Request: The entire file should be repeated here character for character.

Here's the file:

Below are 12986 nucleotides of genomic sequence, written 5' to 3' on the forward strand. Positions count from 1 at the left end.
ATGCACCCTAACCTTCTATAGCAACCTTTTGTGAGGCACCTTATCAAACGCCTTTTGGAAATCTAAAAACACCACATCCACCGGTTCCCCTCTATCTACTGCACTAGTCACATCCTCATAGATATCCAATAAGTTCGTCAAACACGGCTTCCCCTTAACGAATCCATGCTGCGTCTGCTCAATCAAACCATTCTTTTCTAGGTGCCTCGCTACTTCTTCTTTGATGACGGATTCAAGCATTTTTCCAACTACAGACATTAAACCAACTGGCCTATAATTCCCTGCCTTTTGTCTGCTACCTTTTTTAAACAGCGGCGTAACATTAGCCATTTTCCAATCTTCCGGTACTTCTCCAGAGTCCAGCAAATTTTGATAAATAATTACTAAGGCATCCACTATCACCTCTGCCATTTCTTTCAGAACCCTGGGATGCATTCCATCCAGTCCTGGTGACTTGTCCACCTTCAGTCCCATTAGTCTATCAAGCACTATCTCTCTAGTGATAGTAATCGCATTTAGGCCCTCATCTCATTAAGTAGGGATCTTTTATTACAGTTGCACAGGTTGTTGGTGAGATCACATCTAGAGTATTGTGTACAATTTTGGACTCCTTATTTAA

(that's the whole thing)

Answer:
Below are 12986 nucleotides of genomic sequence, written 5' to 3' on the forward strand. Positions count from 1 at the left end.
ATGCACCCTAACCTTCTATAGCAACCTTTTGTGAGGCACCTTATCAAACGCCTTTTGGAAATCTAAAAACACCACATCCACCGGTTCCCCTCTATCTACTGCACTAGTCACATCCTCATAGATATCCAATAAGTTCGTCAAACACGGCTTCCCCTTAACGAATCCATGCTGCGTCTGCTCAATCAAACCATTCTTTTCTAGGTGCCTCGCTACTTCTTCTTTGATGACGGATTCAAGCATTTTTCCAACTACAGACATTAAACCAACTGGCCTATAATTCCCTGCCTTTTGTCTGCTACCTTTTTTAAACAGCGGCGTAACATTAGCCATTTTCCAATCTTCCGGTACTTCTCCAGAGTCCAGCAAATTTTGATAAATAATTACTAAGGCATCCACTATCACCTCTGCCATTTCTTTCAGAACCCTGGGATGCATTCCATCCAGTCCTGGTGACTTGTCCACCTTCAGTCCCATTAGTCTATCAAGCACTATCTCTCTAGTGATAGTAATCGCATTTAGGCCCTCATCTCATTAAGTAGGGATCTTTTATTACAGTTGCACAGGTTGTTGGTGAGATCACATCTAGAGTATTGTGTACAATTTTGGACTCCTTATTTAA